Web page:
Okay, so maybe the pudding was a little bit… chunky. I was keeping my hopes high as I let it cool and poured it into the ganache layered crust. I told myself it would be all better after the six hour setting period.

Alas, after six hours, it was totally runny. I let it chill a couple more hours. Still completely liquid. Not only was it totally runny and didn’t set at all, but it was full of curds. YUCK.

So, I dumped the homemade pudding out of the crust and wiped everything off my beautiful ganache layer. I proceeded to fill the pie crust with Jell-O butterscotch instant pudding.

Now THAT’S some good pudding.

Honestly, thank the lord for Jell-O instant pudding. It’s so unbelievably easy and requires two ingredients, one of them being the fackin’ pudding packet. If you make this recipe, I encourage you to try the homemade version, but honestly, there’s absolutely nothing wrong with opting for the Jell-O version.

After decorating with bananas and chocolate, per the recipe, it ending up looking a little something like this:

Maybe it doesn’t look quite as neat and pretty as the Bon Appetit version, but honestly, not bad, I think!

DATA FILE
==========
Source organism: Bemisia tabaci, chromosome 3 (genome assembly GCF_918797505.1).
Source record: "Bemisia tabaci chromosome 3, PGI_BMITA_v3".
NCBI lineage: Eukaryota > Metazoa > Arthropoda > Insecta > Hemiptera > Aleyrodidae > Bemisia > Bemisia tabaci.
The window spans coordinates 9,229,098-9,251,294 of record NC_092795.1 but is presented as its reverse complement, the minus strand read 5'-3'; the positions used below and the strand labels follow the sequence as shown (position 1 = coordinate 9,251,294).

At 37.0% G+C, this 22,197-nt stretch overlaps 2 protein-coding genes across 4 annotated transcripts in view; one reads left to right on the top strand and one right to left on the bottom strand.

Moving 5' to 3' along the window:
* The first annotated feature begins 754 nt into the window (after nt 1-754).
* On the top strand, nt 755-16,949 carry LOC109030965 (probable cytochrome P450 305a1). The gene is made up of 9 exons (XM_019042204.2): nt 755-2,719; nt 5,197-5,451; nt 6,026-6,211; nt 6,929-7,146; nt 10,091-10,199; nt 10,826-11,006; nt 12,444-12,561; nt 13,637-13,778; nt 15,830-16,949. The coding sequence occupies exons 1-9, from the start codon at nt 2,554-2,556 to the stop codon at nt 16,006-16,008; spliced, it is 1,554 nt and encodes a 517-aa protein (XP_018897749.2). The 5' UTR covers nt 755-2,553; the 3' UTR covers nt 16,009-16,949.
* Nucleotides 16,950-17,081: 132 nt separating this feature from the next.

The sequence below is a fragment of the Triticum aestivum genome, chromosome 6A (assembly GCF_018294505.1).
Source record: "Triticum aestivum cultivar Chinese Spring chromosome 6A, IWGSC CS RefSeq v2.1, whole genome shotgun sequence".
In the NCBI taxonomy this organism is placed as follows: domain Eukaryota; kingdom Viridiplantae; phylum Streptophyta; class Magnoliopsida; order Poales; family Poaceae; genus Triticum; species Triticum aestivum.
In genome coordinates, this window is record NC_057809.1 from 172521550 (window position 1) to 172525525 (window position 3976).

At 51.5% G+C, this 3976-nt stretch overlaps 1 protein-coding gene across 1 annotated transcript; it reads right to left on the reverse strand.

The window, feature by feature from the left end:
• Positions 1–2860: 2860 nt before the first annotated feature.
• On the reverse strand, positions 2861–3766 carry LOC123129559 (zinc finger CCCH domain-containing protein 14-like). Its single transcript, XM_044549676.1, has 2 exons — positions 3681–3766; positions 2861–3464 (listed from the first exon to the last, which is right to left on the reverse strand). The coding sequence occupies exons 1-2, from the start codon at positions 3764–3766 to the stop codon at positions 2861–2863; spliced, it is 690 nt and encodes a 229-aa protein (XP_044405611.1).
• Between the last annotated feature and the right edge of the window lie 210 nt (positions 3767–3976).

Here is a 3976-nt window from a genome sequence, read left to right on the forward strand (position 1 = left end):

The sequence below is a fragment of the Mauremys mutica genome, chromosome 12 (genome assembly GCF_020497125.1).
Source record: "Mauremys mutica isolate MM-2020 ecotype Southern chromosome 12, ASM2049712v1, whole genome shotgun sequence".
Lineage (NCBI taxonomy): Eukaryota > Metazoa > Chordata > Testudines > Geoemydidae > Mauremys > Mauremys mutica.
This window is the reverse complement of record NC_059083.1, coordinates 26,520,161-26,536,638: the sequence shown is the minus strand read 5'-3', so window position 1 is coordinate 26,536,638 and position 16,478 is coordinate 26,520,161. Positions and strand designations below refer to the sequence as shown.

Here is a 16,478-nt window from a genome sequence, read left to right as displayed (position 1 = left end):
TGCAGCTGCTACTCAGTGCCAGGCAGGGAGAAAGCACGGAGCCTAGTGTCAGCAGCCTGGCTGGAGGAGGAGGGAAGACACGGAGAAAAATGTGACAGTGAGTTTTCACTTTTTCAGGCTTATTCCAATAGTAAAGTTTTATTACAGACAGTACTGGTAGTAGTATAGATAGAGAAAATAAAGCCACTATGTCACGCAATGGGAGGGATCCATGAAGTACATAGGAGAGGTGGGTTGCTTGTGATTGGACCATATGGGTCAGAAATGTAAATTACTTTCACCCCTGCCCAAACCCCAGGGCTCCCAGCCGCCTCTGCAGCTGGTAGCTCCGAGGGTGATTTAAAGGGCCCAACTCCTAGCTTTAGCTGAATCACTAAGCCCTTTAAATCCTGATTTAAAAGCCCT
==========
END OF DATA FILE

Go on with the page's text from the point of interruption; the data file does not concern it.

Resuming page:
My dad and I promptly tried a piece, and both agreed it was super good! Also, extremely decadent and should be eaten in moderation. All in all, not a total fail! Well, maybe it was kind of a fail, but it was salvaged, at least.

When I fail at cooking, it cuts deep. It honestly hurts me on a level it probably shouldn’t. I want to be good at it. I want to make everything perfectly. To fail at something that they make look so easy is just… awful. When I fail at cooking, my immediate reaction is to just throw everything away, get rid of any evidence I even attempted to make something that turned out poorly.

I’m so glad I didn’t do that this time. There was still something good in the mess I created. This was fixable. I knew I couldn’t just throw away a crust made entirely out of Biscoff cookies!

So, yeah, I’m glad I made this, and I’m glad it’s good. It’s okay if my first attempt at pudding didn’t exactly pan out. At least Jell-O will always be there to catch me if I fall.

Before I go, I’m going to mention one quick thing. The recipe says the chocolate you use should be at least 64% cacao. So I got a bar of 70%. That shit was BITTER. If you like darker chocolate, like really dark, that’s fine, sure. But if you’re like me and want your chocolate sweet, do not use that high of a percent. The ganache part was okay, but the chocolate pieces on top were just wayyy too bitter. So maybe you could opt for dark chocolate for the ganache and milk chocolate for the garnish.

Are you a fellow lover of Biscoff cookies? Have you ever made homemade pudding? Let me know in the comments, and have a great day!